Acrylics – Disposing of Rinse Water

Advice for Safe Disposal of Painter’s Rinse Water

Why Acrylics should not be washed down the drain

As an alternative to oils Acrylic paints are a good choice because of the speed of drying and the lack of fumes, and being water based it is easy to clean up.

Even so, care must be taken when disposing of excess paint and rinse water. It is not a good idea to pour solutions of paint down the drain, and that includes street drains and the garden.

Acrylic polymers are a kind of plastic and it has been discovered that even tiny particles in water systems end up in the waterways and eventually are carried to the sea. Many professional pigments are toxic and even the ‘nontoxic’ makes, such as our own Outlines paints, can still be a problem for waste-water treatment processes.

Disposal As Solid Waste

The solution is to allow all the paint excess to dry. When dry, the paint is stable just as it is on the painting. Any toxic chemicals can only be absorbed when diluted so this works for all acrylic paints.

Some like to uses brushes to paint and others like pallet knives or even their fingers, but whatever the tools you prefer, it’s a good practice to wipe off the excess as much as possible before rinsing them.
This will significantly reduce the amount of paint in the rinse water. You can use paper towels, newspaper or rags. I like to keep old T shirts cut into small pieces to use as rags. I find I can keep on using them when they are dried until all the material is coated.
At the end of a session the rinse water can be set aside to settle or for Dehydration.

Problem of slow evaporation

Rinse water from acrylic paint tends to dry much more slowly than regular water. The thin scum on the water surface probably inhibits evaporation. We must find ways to help the water evaporate faster.

Dispose of rinsing water responsiblyWays to dehydrate rinse water

The simplest solution is to leave the rinsing jar alone for a while to allow the contents to settle. You may be able to pour off some water then stuff the jar with newspaper which will absorb the water allowing it to be thrown in the household rubbish bin. But you might not have a big enough supply of paper handy, especially if you have been painting with a group of people.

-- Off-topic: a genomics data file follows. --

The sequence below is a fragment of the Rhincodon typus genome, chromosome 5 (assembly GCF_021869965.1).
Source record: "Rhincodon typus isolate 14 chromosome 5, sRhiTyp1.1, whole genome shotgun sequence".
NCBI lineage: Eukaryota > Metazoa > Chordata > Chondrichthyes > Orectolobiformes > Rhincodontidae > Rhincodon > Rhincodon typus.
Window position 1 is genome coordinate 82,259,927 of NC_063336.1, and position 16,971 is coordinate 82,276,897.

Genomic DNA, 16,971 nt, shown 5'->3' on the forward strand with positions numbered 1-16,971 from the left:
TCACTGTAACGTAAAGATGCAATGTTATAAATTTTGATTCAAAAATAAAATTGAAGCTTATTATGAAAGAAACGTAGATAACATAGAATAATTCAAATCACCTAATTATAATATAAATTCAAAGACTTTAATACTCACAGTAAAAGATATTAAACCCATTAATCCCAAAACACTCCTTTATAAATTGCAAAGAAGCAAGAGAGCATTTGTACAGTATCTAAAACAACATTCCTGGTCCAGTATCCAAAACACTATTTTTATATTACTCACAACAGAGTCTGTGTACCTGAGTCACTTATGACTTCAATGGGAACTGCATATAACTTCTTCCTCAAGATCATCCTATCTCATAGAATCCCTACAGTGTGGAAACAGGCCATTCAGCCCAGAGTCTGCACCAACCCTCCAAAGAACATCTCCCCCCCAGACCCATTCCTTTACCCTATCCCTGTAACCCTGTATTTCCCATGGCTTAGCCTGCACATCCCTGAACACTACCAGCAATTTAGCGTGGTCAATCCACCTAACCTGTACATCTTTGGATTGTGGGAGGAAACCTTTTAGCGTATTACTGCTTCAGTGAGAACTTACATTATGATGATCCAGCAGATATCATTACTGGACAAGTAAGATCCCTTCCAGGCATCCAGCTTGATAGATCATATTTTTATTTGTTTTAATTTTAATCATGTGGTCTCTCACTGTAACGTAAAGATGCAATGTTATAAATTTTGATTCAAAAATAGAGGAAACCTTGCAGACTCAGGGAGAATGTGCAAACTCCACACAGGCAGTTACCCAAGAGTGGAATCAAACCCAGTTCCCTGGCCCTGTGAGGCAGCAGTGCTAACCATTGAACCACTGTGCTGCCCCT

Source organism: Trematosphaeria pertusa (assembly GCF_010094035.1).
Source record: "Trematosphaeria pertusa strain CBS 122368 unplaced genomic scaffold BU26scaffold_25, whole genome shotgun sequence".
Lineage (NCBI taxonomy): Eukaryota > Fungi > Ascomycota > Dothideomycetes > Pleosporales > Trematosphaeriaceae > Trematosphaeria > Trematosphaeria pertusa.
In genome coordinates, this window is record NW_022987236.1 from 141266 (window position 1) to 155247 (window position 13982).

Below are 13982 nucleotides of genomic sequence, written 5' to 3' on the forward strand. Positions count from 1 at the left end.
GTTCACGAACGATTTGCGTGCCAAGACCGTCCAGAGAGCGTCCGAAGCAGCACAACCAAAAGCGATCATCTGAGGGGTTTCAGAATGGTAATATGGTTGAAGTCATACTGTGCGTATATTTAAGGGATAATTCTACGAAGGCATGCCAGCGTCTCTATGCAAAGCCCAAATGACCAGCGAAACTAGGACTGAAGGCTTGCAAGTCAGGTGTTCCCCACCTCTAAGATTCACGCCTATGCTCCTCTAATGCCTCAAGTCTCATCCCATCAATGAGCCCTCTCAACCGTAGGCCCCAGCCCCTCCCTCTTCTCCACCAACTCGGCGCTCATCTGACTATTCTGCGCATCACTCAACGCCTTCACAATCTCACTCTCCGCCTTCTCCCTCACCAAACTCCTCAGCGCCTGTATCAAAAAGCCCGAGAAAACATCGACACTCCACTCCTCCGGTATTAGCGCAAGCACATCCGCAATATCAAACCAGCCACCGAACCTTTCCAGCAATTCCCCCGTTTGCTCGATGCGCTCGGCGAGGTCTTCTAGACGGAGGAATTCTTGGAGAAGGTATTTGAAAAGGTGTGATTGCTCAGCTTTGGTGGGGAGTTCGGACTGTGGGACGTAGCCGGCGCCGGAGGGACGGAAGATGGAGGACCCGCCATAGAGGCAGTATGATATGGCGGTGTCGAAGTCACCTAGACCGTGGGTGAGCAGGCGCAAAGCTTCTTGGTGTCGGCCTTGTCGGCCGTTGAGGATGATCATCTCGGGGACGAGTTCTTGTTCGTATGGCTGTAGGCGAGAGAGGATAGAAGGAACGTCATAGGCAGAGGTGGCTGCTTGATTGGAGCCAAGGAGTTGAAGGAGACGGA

In this case you might keep a selection of containers that allow the water to evaporate. In winter when there is heating a metal pot can be left near a radiator or other heat source whereas in the summer a wider, shallow plastic container may be suitable. I like to cover mine with a fine mesh to keep any wildlife from getting in. Breezes will help with evaporation and a spot near an open window will do for those who have no garden.

The larger container need not be cleaned out every time but can be refilled and dried until the layers of dried or moist residue can be scraped out.

Humid atmosphere problems

If you live in a humid environment you may find the water will not evaporate. Then you may have to resort to a chemical method to solidify the particles so that they can be filtered.

Golden™ is a leading manufacturer of acrylic paint and mediums and they have a page describing the dehydration process here.

This is their list of the equipment you will need. Their article shows you how to deal with large quantities, you may need to adjust to suit your situation. Where possible, I will add links to places where they can bought.

Supplies Needed to Process Rinse Water

  • Paper coffee filters. Large industrial filters can be found at ‘Cash and Carry’ restaurant suppliers.
  • Plastic funnel. Size to match the filters and bucket being used.
  • 2 Plastic buckets. Choose a suitable size.
  • Stirring Paddle. You can buy one or use a flat piece of wood.
  • Aluminium Sulphate and Hydrated Lime. Commonly available at Garden centres.
  • Weighing device or Measuring spoons. A supermarket that sells kitchen stuff.
  • pH Paper – available from a laboratory supplies business.

Other Ways of Filtering or Separating Paint from Water

There are others who recommend using sand to filter the water, but I have not tried the method.

For those who use best quality artist watercolours, the same principles apply to colours containing toxic pigments. This article should help you to practice responsible disposal methods for acrylic rinse water.

Further Reading:

Environmentally Friendly Practices for Artists from the  Agora Gallery
In the USA the Local services Department in King County, Washington has a whole section on Art Hazards

*Links to external sites will open in a new tab or window. Outlines is not responsible for the accuracy of information found.

 

Summary
Acrylics - Disposing of Rinse Water
Article Title
Acrylics - Disposing of Rinse Water
Contents
Advice for Safe Disposal of Painter's Rinse Water and why Acrylics should not be washed down the drain.
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Outlines
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